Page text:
Presidency, which began at the start of this year. From 13-15
January, Greek Foreign Minister George Papandreou made a whirlwind
tour of the five countries, where his message was largely positive.
For example, he let Croatia know that its hopes of catching up with
Romania and Bulgaria and joining the EU in 2007 are realistic. He
also reassured Albania that stabilization and association talks will
begin soon.
Even EU Commission President Romano Prodi has been upbeat on
the Balkans recently, saying that the bloc's "doors are open" to the
countries of the region.
Meanwhile, the Greek EU Presidency can be expected to provide
the leadership for its neighbors that many had wished that Greece --
as the only Balkan country belonging to both the EU and NATO -- had
provided as soon as communism collapsed in the region over a decade
ago. The Greek EU Presidency will be followed by that of Italy for
the second half of 2003, and Albania in particular is expecting good
things from its powerful neighbor.
Questions, of course, remain. The biggest issue is perhaps
whether Yugoslavia and Bosnia can put their houses in sufficient
order to meet even minimal EU standards, particularly where the roles
of mafia structures in politics, business, and the military are
Second, the EU will have to take great care not to let those
two countries fall so far behind the others that Bosnia and
Yugoslavia become isolated. At the same time, Brussels cannot afford
to lower its standards for the two, lest Croatia and other hopefuls
feel that they have become the victims of a policy of double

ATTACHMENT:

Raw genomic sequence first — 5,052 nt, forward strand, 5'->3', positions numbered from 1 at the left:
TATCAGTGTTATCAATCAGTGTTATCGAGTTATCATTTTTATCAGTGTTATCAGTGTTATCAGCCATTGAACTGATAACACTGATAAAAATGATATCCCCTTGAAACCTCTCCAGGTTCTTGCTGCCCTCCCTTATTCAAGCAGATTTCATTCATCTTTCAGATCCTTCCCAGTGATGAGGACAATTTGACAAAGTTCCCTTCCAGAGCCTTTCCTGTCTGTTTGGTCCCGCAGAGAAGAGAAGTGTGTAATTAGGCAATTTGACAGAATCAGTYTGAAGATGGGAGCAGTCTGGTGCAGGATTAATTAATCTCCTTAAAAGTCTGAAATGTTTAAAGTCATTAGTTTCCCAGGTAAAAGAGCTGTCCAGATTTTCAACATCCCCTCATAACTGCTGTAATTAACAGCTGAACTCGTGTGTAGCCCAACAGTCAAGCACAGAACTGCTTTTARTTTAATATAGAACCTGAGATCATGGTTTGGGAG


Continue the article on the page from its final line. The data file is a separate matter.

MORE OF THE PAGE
standards and some sinister Western plot to reestablish Belgrade as
the dominant regional center.
Third, all five countries have their homework to do in
meeting EU criteria for membership. Politicians in some of them might
start by showing more responsibility by rejecting the culture of
boycotting parliaments and other institutions that is endemic in much
of the region.
Fourth, the status question will have to be addressed sooner
rather than later where Kosova is concerned, and probably Montenegro
as well. The EU should respect the decisions of the majority of the
voters who live there and not try to impose solutions from outside.
Zoepel's suggestion regarding the prospect of a common EU citizenship
should not be overlooked.
Finally, everyone concerned should be realistic about their
expectations. People in the region are deluding themselves if they
expect that EU membership will automatically bring them Dutch living
standards and a massive infusion of money without efforts and
sacrifices on their part.
It will in any event be interesting to see how the EU evolves
once its expansion into Eastern Europe and the Balkans is complete.
Will it become an increasingly bloated bureaucracy in which important
issues can be settled by a telephone call between the French
president and German chancellor, or will it develop into a more
transparent and democratic community of which all its citizens can be